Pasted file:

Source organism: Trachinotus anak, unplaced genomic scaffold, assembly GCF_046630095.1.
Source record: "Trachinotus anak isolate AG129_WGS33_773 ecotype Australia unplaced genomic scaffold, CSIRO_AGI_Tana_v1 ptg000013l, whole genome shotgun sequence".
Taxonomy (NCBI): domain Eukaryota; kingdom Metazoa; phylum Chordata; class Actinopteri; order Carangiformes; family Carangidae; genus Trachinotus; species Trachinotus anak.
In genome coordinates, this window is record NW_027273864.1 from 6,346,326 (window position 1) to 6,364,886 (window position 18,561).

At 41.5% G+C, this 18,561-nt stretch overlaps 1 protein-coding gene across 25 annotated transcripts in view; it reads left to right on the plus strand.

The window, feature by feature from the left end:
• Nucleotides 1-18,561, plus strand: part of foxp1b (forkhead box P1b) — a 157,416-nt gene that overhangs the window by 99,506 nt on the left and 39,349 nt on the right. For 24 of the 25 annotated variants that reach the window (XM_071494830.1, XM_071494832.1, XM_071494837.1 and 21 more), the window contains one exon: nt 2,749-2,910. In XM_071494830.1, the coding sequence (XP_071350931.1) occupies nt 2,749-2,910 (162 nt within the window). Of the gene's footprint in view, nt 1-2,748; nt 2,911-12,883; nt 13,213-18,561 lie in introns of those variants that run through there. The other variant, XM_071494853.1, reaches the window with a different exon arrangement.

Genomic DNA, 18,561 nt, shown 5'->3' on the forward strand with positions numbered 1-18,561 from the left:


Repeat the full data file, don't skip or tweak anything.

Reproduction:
Source organism: Trachinotus anak, unplaced genomic scaffold, assembly GCF_046630095.1.
Source record: "Trachinotus anak isolate AG129_WGS33_773 ecotype Australia unplaced genomic scaffold, CSIRO_AGI_Tana_v1 ptg000013l, whole genome shotgun sequence".
Taxonomy (NCBI): domain Eukaryota; kingdom Metazoa; phylum Chordata; class Actinopteri; order Carangiformes; family Carangidae; genus Trachinotus; species Trachinotus anak.
In genome coordinates, this window is record NW_027273864.1 from 6,346,326 (window position 1) to 6,364,886 (window position 18,561).

At 41.5% G+C, this 18,561-nt stretch overlaps 1 protein-coding gene across 25 annotated transcripts in view; it reads left to right on the plus strand.

The window, feature by feature from the left end:
• Nucleotides 1-18,561, plus strand: part of foxp1b (forkhead box P1b) — a 157,416-nt gene that overhangs the window by 99,506 nt on the left and 39,349 nt on the right. For 24 of the 25 annotated variants that reach the window (XM_071494830.1, XM_071494832.1, XM_071494837.1 and 21 more), the window contains one exon: nt 2,749-2,910. In XM_071494830.1, the coding sequence (XP_071350931.1) occupies nt 2,749-2,910 (162 nt within the window). Of the gene's footprint in view, nt 1-2,748; nt 2,911-12,883; nt 13,213-18,561 lie in introns of those variants that run through there. The other variant, XM_071494853.1, reaches the window with a different exon arrangement.

Genomic DNA, 18,561 nt, shown 5'->3' on the forward strand with positions numbered 1-18,561 from the left: